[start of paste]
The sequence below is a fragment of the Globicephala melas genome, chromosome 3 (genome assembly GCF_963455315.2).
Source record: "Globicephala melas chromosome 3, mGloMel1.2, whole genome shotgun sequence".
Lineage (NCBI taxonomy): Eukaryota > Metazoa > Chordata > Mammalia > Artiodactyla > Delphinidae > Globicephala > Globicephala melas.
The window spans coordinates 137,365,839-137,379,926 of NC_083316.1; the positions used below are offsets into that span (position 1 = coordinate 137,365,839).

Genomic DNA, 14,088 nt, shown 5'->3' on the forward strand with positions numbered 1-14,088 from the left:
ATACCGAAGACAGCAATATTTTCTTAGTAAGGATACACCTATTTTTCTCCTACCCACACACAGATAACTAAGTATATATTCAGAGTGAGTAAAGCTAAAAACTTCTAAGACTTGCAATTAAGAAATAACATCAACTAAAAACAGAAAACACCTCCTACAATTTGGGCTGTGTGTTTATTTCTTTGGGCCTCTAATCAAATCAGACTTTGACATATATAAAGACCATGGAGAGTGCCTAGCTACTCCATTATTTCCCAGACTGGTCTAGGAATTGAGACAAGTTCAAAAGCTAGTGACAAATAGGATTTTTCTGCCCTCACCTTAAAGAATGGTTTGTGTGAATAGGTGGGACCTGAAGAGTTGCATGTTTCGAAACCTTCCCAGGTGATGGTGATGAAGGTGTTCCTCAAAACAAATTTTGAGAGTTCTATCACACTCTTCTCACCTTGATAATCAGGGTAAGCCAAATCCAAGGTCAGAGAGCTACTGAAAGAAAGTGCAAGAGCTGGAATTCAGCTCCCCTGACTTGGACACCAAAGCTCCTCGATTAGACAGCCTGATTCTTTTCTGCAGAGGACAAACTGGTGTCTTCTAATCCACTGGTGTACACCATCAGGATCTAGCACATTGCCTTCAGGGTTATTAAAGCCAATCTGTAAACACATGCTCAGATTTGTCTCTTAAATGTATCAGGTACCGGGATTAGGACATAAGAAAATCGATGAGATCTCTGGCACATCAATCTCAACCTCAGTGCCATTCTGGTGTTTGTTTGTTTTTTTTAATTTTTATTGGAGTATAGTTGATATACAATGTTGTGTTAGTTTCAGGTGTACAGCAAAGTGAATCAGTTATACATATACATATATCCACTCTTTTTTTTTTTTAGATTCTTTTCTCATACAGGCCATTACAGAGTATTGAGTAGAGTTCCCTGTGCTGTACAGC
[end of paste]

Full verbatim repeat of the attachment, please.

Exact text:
The sequence below is a fragment of the Globicephala melas genome, chromosome 3 (genome assembly GCF_963455315.2).
Source record: "Globicephala melas chromosome 3, mGloMel1.2, whole genome shotgun sequence".
Lineage (NCBI taxonomy): Eukaryota > Metazoa > Chordata > Mammalia > Artiodactyla > Delphinidae > Globicephala > Globicephala melas.
The window spans coordinates 137,365,839-137,379,926 of NC_083316.1; the positions used below are offsets into that span (position 1 = coordinate 137,365,839).

Genomic DNA, 14,088 nt, shown 5'->3' on the forward strand with positions numbered 1-14,088 from the left:
ATACCGAAGACAGCAATATTTTCTTAGTAAGGATACACCTATTTTTCTCCTACCCACACACAGATAACTAAGTATATATTCAGAGTGAGTAAAGCTAAAAACTTCTAAGACTTGCAATTAAGAAATAACATCAACTAAAAACAGAAAACACCTCCTACAATTTGGGCTGTGTGTTTATTTCTTTGGGCCTCTAATCAAATCAGACTTTGACATATATAAAGACCATGGAGAGTGCCTAGCTACTCCATTATTTCCCAGACTGGTCTAGGAATTGAGACAAGTTCAAAAGCTAGTGACAAATAGGATTTTTCTGCCCTCACCTTAAAGAATGGTTTGTGTGAATAGGTGGGACCTGAAGAGTTGCATGTTTCGAAACCTTCCCAGGTGATGGTGATGAAGGTGTTCCTCAAAACAAATTTTGAGAGTTCTATCACACTCTTCTCACCTTGATAATCAGGGTAAGCCAAATCCAAGGTCAGAGAGCTACTGAAAGAAAGTGCAAGAGCTGGAATTCAGCTCCCCTGACTTGGACACCAAAGCTCCTCGATTAGACAGCCTGATTCTTTTCTGCAGAGGACAAACTGGTGTCTTCTAATCCACTGGTGTACACCATCAGGATCTAGCACATTGCCTTCAGGGTTATTAAAGCCAATCTGTAAACACATGCTCAGATTTGTCTCTTAAATGTATCAGGTACCGGGATTAGGACATAAGAAAATCGATGAGATCTCTGGCACATCAATCTCAACCTCAGTGCCATTCTGGTGTTTGTTTGTTTTTTTTAATTTTTATTGGAGTATAGTTGATATACAATGTTGTGTTAGTTTCAGGTGTACAGCAAAGTGAATCAGTTATACATATACATATATCCACTCTTTTTTTTTTTTAGATTCTTTTCTCATACAGGCCATTACAGAGTATTGAGTAGAGTTCCCTGTGCTGTACAGC